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Speaker John Boehner and Majority Leader Eric Cantor plan for the House to pass this summer a bill that would require Congress to approve or disapprove major agency regulations. For elected lawmakers to be accountable for the laws coming from agencies sounds revolutionary– that is, until one recalls that the American revolutionaries opposed regulation without representation as much as taxation without representation.
Congressional accountability has even had heralds in modern times. James Landis, the New Deal’s sage of administrative law and later dean of the Harvard Law School, urged that Congress vote on agency regulations. Supreme Court Associate Justice Stephen Breyer explained in a law review how this could work in practice: Congress would enact a statute that (1) prevents regulations from taking effect until confirmed through the legislative process and (2) establishes a fast track process to ensure up-or-down votes by a deadline. The bill follows this design, but is more modest because it applies only to “major” regulations, defined chiefly as regulations that the Office of Management & Budget determines have an annual impact of $100 million or more.
Although the bill has some Democratic sponsors, many Democrats oppose it. Republicans have given Democrats an excuse by calling the bill the “Regulations from the Executive in Need of Scrutiny Act.”
“Enacting the bill would be a decision by the lawmakers to shift time from taking symbolic stances to taking responsibility for the most important laws that bind and protect their constituents.”–David Schoenbrod
The bill’s title reflects the belief of the chief sponsors, Rep. Geoff Davis and Senator Rand Paul, that there is too much regulation, but the bill’s substance reflects a higher principle: that Congress should shoulder responsibility. Congress will undoubtedly reject some regulations, but this does not necessarily mean less regulatory protection.
Congressional responsibility would turn the tables on opportunistic legislators who vote for statutes mandating agencies to regulate, thereby claiming credit for the benefits of regulation, and then turn around and scold the agency for the cost of regulations, thereby claiming credit for protecting hometown industries. This is a recipe for regulatory stalemate. As James Landis argued, “it is an act of political wisdom to put back upon the shoulders of Congress responsibility for ‘controversial choices.'”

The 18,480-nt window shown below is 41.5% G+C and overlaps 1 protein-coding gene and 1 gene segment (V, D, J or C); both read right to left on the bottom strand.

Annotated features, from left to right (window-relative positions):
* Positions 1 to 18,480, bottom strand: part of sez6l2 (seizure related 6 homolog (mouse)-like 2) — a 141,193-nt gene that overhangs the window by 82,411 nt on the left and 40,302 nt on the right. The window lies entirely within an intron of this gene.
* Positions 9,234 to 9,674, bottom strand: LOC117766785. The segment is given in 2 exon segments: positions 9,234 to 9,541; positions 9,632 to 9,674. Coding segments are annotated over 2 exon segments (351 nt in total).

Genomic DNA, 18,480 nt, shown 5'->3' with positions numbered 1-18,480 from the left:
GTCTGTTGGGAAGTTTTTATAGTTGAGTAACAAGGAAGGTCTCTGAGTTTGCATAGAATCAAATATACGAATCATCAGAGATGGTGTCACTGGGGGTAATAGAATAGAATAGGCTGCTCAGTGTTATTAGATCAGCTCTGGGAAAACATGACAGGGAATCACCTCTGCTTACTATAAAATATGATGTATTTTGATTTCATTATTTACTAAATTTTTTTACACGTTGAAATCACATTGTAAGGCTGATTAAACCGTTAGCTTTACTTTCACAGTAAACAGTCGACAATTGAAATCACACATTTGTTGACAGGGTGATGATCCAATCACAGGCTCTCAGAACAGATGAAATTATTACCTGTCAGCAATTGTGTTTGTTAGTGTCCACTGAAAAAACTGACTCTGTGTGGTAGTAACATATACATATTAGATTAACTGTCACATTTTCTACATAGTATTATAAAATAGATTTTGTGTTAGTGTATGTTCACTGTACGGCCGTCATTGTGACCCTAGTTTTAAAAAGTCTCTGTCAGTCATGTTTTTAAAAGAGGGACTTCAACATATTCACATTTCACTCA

If they believed in taking responsibility, the Democrats could get the bill’s name changed to something like the Congressional Accountability Act. Instead, they and their supporters offer a grab bag of excuses for why elected lawmakers should not be accountable for agency-made laws.
Excuse: legislators are much less knowledgeable than agency experts. Rather, the agency would, as Landis put it, continue to be “the technical agent in the initiation of rules of conduct, yet at the same time … have [the elected lawmakers] share in the responsibility for their adoption.”
Excuse: the bill would change the powers of the administration in mid-presidential term. Rather, Congress routinely changes the powers of agencies. In any event, Senate Democrats could amend the bill to postpone its taking effect until the start of the next presidential term.
Excuse: Congress is swayed by campaign contributions. Rather, big money counts for even more in the administrative process than Congress, and Congress exerts power over agencies anyway. Besides, votes trump money.
Excuse: Republicans want to block regulations that voters desire. Democrats and Republicans obviously differ about which regulations are desirable. In a representative democracy however, the right way to find out which regulations the voters desire is for their elected representatives to say “yea” or “nay.” The upshot would be that agencies would talk to swing legislators before promulgating regulations. That is how we should get to sensible outcomes in a democracy, not by elected lawmakers hiding behind unelected agency officials.
Excuse: regulations will be filibustered. The bill limits debate to two hours in each house and there is no realistic way around this time limit. Quorum calls, roll calls and the like would result in some rules taking more than two hours. If Congress believes that this is too much time, it should raise the criteria for a major regulation above $100 million rather than abdicate responsibility altogether.
Excuse: Congress lacks the time to vote on the major regulations. During the 111th Congress, agencies promulgated 130 major regulations, but Congress enacted over 80 public laws naming post offices and the like. These naming bills take less time than would deciding whether to confirm an agency regulation even though the agency already crafted the rule, developed a record, and evaluated its impacts. But, the naming bills are but one instance of legislators spending much time on symbolic stances.
Enacting the bill would be a decision by the lawmakers to shift time from taking symbolic stances to taking responsibility for the most important laws that bind and protect their constituents. That would be an occasion for fireworks.
David Schoenbrod is a visiting scholar at AEI.
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